Historian Andrea Wulf is the best-selling author of The Invention of Nature. Her latest book, The Adventures of Alexander von Humboldt, retells the same story of the pioneering naturalist and explorer, but in a lavishly illustrated graphic novel.
Radioactive: Marie & Pierre Curie by Lauren Redniss (2010).
Category-defying, stunningly beautiful, and utterly mesmerizing, Radioactive represents the perfect marriage between art and science. Redniss' text and magical images take the reader on a biographical and visual journey.
Half-Earth by Edward O. Wilson (2016).
One of the most memorable passages I've ever read about environmental destruction is Wilson's list of the 19 species of freshwater mussels that have gone extinct in Alabama's Mobile River basin. Half-Earth is almost like an obituary: evocative, and in its sparse itemization strangely emotional.
American Eden by Victoria Johnson (2018).
I've always loved stories about forgotten heroes — and with this fantastic biography of early American botanist David Hosack, Victoria Johnson unearthed a brilliant figure. Luckily for Hosack, she's a true scholar and gifted storyteller.
The Moth Snowstorm by Michael McCarthy (2015).
Some books change the way you see things and stay with you forever. This is one of them. It's an unashamed plea for the importance of seeking joy in nature — a joy that humans have experienced for more than 50,000 generations. Our ability to imagine developed as we evolved, McCarthy explains, and our bond with the natural world lies buried in our DNA. It's the best argument I've heard so far for nature appreciation as part of our very essence.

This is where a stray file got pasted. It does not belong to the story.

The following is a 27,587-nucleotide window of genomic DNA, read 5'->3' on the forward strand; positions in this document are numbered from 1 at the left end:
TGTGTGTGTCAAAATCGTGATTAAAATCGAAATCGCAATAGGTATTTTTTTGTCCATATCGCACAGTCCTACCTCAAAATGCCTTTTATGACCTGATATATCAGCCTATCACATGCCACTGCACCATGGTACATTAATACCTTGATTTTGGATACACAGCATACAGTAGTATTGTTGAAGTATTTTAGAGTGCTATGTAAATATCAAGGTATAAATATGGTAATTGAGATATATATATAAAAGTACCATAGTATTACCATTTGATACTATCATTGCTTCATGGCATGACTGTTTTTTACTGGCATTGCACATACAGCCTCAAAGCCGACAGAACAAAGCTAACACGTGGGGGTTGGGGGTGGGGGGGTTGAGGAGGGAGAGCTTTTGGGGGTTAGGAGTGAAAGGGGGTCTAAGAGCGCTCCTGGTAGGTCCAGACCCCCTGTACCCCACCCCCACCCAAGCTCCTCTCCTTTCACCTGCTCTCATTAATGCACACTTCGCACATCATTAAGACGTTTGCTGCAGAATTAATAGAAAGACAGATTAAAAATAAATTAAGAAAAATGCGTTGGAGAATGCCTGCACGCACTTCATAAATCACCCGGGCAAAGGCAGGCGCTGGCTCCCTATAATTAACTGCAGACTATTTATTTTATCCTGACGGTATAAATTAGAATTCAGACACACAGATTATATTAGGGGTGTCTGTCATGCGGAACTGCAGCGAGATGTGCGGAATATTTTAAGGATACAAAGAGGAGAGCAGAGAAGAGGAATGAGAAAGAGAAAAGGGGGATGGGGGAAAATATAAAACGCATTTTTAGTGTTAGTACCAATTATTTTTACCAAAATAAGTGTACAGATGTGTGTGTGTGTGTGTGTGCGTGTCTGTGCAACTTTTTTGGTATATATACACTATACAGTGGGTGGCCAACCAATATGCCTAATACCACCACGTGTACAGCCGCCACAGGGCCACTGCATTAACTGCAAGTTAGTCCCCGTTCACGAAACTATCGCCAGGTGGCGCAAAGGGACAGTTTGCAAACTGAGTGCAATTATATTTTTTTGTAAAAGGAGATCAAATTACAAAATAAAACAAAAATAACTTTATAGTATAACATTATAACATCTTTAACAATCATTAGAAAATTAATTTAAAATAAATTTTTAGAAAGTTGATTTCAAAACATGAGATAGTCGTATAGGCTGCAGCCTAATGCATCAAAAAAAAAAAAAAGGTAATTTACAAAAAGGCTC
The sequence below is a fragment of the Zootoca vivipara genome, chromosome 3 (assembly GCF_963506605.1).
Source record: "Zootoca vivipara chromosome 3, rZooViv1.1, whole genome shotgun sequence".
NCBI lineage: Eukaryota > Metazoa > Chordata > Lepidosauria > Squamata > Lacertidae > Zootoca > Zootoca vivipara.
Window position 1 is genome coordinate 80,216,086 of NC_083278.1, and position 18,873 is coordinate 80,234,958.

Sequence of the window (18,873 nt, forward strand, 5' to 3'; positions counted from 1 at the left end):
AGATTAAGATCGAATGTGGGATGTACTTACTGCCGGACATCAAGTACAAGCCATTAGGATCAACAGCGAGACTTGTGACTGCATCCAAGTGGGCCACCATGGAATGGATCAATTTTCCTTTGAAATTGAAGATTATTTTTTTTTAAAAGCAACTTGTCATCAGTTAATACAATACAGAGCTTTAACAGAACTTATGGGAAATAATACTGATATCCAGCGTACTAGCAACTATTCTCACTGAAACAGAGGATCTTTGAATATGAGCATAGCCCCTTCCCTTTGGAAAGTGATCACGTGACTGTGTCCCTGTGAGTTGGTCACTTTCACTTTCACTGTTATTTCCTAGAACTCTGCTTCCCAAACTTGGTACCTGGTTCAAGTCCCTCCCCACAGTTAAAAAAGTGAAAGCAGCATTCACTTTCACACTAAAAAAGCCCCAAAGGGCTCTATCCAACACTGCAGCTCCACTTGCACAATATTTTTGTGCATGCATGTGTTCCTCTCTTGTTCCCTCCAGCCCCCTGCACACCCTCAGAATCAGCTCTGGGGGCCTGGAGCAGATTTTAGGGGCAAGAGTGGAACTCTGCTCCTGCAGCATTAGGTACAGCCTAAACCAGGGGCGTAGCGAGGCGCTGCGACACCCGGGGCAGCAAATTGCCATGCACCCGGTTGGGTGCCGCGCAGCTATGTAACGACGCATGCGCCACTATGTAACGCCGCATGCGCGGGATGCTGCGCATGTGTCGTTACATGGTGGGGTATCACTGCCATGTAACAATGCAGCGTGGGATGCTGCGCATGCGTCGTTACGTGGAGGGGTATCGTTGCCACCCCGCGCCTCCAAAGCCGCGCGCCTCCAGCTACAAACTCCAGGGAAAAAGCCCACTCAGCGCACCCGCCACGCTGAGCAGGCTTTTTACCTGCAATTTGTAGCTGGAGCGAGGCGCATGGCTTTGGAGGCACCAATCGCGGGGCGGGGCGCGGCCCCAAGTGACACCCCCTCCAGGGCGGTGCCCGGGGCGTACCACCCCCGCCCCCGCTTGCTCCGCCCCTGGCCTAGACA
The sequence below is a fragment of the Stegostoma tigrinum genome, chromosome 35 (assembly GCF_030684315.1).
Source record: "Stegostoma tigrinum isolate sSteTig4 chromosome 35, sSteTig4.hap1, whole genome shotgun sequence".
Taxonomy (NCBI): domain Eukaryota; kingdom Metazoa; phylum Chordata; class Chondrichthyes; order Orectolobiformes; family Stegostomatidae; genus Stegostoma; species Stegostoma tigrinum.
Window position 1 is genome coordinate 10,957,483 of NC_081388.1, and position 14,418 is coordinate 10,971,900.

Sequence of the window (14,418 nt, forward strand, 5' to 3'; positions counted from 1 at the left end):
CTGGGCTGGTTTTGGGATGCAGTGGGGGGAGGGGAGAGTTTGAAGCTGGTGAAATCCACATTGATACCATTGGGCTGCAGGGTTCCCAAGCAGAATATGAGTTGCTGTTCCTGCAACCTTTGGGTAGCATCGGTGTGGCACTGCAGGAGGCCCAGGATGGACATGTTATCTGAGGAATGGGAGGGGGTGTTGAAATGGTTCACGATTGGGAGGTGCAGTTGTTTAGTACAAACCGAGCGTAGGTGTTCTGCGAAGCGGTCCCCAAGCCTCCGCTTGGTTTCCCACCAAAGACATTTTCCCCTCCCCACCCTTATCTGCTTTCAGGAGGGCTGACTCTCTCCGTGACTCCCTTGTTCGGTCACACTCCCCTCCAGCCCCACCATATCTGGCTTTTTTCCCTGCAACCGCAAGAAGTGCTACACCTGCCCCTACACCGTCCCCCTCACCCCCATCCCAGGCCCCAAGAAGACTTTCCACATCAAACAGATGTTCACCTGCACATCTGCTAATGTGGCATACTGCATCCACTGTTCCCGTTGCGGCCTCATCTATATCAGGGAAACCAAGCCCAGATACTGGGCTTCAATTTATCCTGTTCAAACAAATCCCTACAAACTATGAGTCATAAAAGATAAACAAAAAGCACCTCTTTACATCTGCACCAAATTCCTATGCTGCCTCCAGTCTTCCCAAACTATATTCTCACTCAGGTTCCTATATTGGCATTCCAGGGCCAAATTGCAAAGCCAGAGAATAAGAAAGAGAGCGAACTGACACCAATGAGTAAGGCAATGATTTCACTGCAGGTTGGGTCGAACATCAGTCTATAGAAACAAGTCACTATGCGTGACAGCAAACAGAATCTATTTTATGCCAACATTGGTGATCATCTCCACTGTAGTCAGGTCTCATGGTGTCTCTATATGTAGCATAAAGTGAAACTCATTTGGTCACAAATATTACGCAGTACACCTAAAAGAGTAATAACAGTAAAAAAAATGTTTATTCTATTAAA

Views of Nature by Alexander von Humboldt (1808).
Humboldt, the most famous scientist of his age, was obsessed with scientific measurements, but he also said that we need to use our imagination to understand nature. In Views of Nature, he combined poetic landscape descriptions with scientific observations, thereby creating the blueprint for nature writing today.
Horizon by Barry Lopez (2019).
Lopez is one of my all-time favorite writers. Like so many others who loved 1986's Arctic Dreams, I waited patiently (or maybe impatiently) many years for a new full-length Lopez nonfiction book. When it finally arrived this year, I devoured it. It's a masterpiece of nature writing that reminds us of the environmental crisis we're facing. I don't know of any other writer who so evocatively and poetically weaves together science, culture, and nature.